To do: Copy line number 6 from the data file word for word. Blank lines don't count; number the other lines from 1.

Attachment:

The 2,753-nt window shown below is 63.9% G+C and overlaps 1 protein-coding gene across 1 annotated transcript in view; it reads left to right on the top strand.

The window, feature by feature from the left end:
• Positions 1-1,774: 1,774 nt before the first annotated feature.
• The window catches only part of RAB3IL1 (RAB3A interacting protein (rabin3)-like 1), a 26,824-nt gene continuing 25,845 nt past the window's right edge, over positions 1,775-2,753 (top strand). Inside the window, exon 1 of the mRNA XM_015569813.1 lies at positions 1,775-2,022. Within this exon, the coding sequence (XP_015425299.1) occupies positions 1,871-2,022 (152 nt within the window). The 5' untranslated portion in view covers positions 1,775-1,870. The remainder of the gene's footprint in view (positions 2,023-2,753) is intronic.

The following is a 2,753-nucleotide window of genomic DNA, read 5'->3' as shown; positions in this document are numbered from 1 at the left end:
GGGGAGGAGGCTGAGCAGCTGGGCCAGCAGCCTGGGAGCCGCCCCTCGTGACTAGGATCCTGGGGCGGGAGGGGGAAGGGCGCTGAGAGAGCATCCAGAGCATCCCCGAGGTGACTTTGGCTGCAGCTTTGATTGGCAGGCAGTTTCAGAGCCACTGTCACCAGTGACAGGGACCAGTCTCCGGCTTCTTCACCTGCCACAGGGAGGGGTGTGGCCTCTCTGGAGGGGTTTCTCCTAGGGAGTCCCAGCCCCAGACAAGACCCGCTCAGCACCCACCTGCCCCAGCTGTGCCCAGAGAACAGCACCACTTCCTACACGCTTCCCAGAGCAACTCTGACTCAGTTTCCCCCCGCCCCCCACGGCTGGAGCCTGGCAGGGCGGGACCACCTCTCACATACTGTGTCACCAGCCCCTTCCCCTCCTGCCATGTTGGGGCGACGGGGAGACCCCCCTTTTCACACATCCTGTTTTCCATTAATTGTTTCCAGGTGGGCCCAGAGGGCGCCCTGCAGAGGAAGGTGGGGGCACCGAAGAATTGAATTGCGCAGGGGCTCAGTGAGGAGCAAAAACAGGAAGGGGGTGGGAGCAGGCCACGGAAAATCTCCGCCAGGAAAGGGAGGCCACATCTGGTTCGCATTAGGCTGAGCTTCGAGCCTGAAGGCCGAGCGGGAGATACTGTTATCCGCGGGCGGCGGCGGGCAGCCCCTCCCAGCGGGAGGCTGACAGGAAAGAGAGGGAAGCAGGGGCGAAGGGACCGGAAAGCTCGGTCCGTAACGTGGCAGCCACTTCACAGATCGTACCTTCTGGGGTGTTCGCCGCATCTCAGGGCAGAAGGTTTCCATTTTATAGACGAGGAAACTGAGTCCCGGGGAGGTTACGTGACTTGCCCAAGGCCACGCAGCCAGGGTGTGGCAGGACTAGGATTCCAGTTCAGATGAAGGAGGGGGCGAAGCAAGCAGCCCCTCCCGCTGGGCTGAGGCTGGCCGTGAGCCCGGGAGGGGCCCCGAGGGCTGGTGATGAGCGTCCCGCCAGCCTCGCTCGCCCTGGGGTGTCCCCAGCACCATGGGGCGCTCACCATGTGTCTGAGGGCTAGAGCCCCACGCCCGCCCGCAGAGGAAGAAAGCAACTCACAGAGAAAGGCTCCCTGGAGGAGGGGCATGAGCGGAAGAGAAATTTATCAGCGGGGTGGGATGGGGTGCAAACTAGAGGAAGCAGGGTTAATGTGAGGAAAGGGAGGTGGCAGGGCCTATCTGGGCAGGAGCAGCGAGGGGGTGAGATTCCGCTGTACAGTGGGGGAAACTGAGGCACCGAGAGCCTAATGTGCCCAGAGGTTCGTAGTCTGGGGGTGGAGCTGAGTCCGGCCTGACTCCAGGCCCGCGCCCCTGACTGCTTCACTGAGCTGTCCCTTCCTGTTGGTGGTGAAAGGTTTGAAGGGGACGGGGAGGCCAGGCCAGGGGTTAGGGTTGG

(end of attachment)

GGGGAGGAGGCTGAGCAGCTGGGCCAGCAGCCTGGGAGCCGCCCCTCGTGACTAGGATCCTGGGGCGGGAGGGGGAAGGGCGCTGAGAGAGCATCCAGAGCATCCCCGAGGTGACTTTGGCTGCAGCTTTGATTGGCAGGCAGTTTCAGAGCCACTGTCACCAGTGACAGGGACCAGTCTCCGGCTTCTTCACCTGCCACAGGGAGGGGTGTGGCCTCTCTGGAGGGGTTTCTCCTAGGGAGTCCCAGCCCCAGACAAGACCCGCTCAGCACCCACCTGCCCCAGCTGTGCCCAGAGAACAGCACCACTTCCTACACGCTTCCCAGAGCAACTCTGACTCAGTTTCCCCCCGCCCCCCACGGCTGGAGCCTGGCAGGGCGGGACCACCTCTCACATACTGTGTCACCAGCCCCTTCCCCTCCTGCCATGTTGGGGCGACGGGGAGACCCCCCTTTTCACACATCCTGTTTTCCATTAATTGTTTCCAGGTGGGCCCAGAGGGCGCCCTGCAGAGGAAGGTGGGGGCACCGAAGAATTGAATTGCGCAGGGGCTCAGTGAGGAGCAAAAACAGGAAGGGGGTGGGAGCAGGCCACGGAAAATCTCCGCCAGGAAAGGGAGGCCACATCTGGTTCGCATTAGGCTGAGCTTCGAGCCTGAAGGCCGAGCGGGAGATACTGTTATCCGCGGGCGGCGGCGGGCAGCCCCTCCCAGCGGGAGGCTGACAGGAAAGAGAGGGAAGCAGGGGCGAAGGGACCGGAAAGCTCGGTCCGTAACGTGGCAGCCACTTCACAGATCGTACCTTCTGGGGTGTTCGCCGCATCTCAGGGCAGAAGGTTTCCATTTTATAGACGAGGAAACTGAGTCCCGGGGAGGTTACGTGACTTGCCCAAGGCCACGCAGCCAGGGTGTGGCAGGACTAGGATTCCAGTTCAGATGAAGGAGGGGGCGAAGCAAGCAGCCCCTCCCGCTGGGCTGAGGCTGGCCGTGAGCCCGGGAGGGGCCCCGAGGGCTGGTGATGAGCGTCCCGCCAGCCTCGCTCGCCCTGGGGTGTCCCCAGCACCATGGGGCGCTCACCATGTGTCTGAGGGCTAGAGCCCCACGCCCGCCCGCAGAGGAAGAAAGCAACTCACAGAGAAAGGCTCCCTGGAGGAGGGGCATGAGCGGAAGAGAAATTTATCAGCGGGGTGGGATGGGGTGCAAACTAGAGGAAGCAGGGTTAATGTGAGGAAAGGGAGGTGGCAGGGCCTATCTGGGCAGGAGCAGCGAGGGGGTGAGATTCCGCTGTACAGTGGGGGAAACTGAGGCACCGAGAGCCTAATGTGCCCAGAGGTTCGTAGTCTGGGGGTGGAGCTGAGTCCGGCCTGACTCCAGGCCCGCGCCCCTGACTGCTTCACTGAGCTGTCCCTTCCTGTTGGTGGTGAAAGGTTTGAAGGGGACGGGGAGGCCAGGCCAGGGGTTAGGGTTGG